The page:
Chef Michael Symon shares recipes to reduce inflammation from new cookbook

The celebrity chef shares ingredients to avoid and embrace.

Autoimmune issues don't have to keep you from eating delicious foods. In fact, with the right ingredients and bold recipes, everyone can enjoy healthy and satisfying meals.

Chef Michael Symon, who has lived with pain caused by inflammation for years, is sharing his experiences and knowledge of foods to avoid and the best ingredients to embrace to help counteract and manage autoimmune disease -- while keeping him excited about cooking and eating.

His new book, "Fix It with Food: More Than 125 Recipes to Address Autoimmune Issues and Inflammation," includes personal stories and highlights how something as simple as walnuts, bone broth, oregano oil and more can improve how you feel after a meal.

Check out two of his new recipes below for anti-inflammatory dishes that are packed with flavor.

Sheet Pan Chicken Thighs and Butternut Squash


1/4 cup extra-virgin olive oil

2 teaspoons paprika

1 teaspoon ground cinnamon

1 teaspoon ground ginger

1 teaspoon cayenne pepper

8 bone-in, skin-on chicken thighs

Kosher salt and freshly ground black pepper

1 small butternut squash, cut lengthwise and seeded


Preheat the oven to 425 degrees. Line two sheet pans with foil.

In a medium bowl whisk together the olive oil, paprika, cinnamon, ginger and cayenne.

Using paper towels, pat the chicken dry. Season both sides with a pinch of salt and a twist of black pepper. Coat both sides of the chicken with half of the spice paste and arrange skin-side down on one of the pans, making sure to leave space between the pieces. Coat the exposed flesh of the squash quarters with the remaining spice mixture and arrange skin-side down on the other pan, making sure to leave space between the pieces.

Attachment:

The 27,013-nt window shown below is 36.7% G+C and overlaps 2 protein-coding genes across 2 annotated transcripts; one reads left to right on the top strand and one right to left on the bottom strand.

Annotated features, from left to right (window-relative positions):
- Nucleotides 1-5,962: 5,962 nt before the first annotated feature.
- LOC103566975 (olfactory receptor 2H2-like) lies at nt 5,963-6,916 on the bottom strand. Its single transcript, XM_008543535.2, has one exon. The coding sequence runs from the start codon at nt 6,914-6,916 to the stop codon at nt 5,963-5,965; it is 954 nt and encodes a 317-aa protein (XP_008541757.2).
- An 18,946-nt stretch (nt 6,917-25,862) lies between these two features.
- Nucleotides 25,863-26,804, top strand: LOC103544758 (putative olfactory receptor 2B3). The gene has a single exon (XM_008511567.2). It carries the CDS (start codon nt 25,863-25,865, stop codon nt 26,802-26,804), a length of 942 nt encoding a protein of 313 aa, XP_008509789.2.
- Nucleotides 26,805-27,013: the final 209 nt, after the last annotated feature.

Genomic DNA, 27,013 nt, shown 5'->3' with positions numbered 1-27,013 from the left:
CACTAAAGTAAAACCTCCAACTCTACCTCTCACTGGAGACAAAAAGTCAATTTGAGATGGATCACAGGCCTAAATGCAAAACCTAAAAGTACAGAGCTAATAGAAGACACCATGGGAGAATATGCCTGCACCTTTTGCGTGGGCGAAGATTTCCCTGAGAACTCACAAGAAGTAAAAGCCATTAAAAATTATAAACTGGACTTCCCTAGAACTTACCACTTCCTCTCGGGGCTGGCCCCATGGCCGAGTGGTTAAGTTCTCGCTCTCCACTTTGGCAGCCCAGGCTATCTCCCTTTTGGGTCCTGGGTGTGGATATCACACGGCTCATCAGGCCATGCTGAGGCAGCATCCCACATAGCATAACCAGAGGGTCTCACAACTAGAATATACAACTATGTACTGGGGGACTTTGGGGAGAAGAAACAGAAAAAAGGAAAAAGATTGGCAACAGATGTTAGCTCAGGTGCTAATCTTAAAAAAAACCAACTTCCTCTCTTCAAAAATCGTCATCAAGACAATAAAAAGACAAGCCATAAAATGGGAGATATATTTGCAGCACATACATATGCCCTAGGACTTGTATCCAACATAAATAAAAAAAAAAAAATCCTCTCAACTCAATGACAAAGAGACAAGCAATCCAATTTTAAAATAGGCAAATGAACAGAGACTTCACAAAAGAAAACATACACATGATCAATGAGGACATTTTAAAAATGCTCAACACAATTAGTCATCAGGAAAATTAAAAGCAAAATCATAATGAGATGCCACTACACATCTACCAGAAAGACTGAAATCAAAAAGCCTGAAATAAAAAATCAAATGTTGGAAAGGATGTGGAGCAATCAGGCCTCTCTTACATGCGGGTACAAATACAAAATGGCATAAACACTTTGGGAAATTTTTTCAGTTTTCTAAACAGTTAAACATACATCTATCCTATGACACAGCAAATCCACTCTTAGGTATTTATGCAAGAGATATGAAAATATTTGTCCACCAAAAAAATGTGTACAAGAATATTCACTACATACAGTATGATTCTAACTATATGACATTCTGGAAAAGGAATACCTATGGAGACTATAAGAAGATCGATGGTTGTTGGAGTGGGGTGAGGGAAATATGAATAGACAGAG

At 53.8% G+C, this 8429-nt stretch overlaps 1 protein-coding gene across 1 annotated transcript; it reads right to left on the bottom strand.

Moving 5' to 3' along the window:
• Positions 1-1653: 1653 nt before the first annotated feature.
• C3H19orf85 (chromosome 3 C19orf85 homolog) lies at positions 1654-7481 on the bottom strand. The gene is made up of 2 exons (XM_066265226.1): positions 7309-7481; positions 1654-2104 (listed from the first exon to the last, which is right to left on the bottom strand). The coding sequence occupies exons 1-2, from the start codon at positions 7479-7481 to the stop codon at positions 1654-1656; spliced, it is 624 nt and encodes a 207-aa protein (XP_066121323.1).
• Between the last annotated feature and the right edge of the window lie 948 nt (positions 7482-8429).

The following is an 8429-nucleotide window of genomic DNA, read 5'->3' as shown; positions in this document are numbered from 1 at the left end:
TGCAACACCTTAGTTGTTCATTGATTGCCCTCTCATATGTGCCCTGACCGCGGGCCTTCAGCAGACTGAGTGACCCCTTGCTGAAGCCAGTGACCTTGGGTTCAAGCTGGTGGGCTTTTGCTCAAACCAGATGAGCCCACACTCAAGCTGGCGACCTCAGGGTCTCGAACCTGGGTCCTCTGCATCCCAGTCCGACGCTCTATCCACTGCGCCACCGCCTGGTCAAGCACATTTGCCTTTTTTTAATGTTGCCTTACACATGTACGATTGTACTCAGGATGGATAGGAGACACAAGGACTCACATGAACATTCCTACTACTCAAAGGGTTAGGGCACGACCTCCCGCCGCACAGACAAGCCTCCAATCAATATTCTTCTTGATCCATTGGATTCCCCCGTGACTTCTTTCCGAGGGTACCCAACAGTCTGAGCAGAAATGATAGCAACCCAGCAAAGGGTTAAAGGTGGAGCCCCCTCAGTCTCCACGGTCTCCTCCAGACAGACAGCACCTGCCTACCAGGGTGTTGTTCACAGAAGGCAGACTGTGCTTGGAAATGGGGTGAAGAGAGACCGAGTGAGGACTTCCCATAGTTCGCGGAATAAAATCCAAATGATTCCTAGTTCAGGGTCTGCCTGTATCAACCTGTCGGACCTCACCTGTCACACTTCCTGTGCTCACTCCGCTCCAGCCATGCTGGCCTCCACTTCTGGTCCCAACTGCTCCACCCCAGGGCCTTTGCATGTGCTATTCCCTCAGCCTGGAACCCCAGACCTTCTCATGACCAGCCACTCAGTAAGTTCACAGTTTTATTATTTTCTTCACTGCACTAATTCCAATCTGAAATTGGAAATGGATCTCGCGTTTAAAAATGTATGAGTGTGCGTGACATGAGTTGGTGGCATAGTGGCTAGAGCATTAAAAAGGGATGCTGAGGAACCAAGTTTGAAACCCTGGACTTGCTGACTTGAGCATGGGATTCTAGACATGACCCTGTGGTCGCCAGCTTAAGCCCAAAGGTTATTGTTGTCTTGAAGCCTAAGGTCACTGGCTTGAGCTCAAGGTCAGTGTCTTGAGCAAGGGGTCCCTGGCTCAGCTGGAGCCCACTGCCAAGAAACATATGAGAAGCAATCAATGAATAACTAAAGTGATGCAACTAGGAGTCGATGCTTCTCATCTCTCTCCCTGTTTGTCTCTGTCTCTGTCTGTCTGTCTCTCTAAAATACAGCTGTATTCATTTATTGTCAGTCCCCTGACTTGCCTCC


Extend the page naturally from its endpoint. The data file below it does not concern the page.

Transfer both pans to the oven and cook for 45 minutes, occasionally turning the squash to achieve even browning.

After 45 minutes, flip the chicken. Continue cooking until the squash is deeply caramelized and soft, and the chicken is golden brown and the thickest part reaches an internal temperature of 160 degrees, about 15 minutes longer.

Power Salad

1/2 cup walnut halves
1 cup quinoa, rinsed
Kosher salt and freshly ground black pepper
1/2 cup dried cherries
1/2 cup extra-virgin olive oil
1/4 cup red wine vinegar
1 teaspoon Dijon mustard
1 teaspoon raw honey
1 small red onion, halved and thinly sliced
3 cups finely sliced kale leaves and tender stems
3 cups finely sliced baby spinach
1 garlic clove, minced

Preheat the oven to 350 degrees.
Arrange the walnuts on a sheet pan and cook until aromatic and lightly toasted, about eight minutes. Set aside.
In a medium saucepan, combine two cups waters, the quinoa, and a pinch of salt. Bring to a boil over high heat and then reduce the heat to a low to maintain a gentle simmer. Cook, partially covered, until the quinoa pops open and becomes tender, about 15 minutes. Remove from the heat, sprinkle the dried cherries on top of the quinoa, cover and set aside while you make the vinaigrette.
Meanwhile, in a large bowl, whisk together the olive oil, vinegar, mustard, and honey. Season with a pinch of salt and a twist of black pepper. Add the onion, toss to combine, and set aside for five minutes.
Add the quinoa, kale, spinach, and garlic to the dressing and toss to combine. Taste and adjust for seasoning, adding salt and pepper as needed.

Reprinted from Fix it With Food. Copyright © 2019 by Michael Symon Photographs copyright © 2019 by Ed Anderson. Published by Clarkson Potter, an imprint of Penguin Random House, LLC.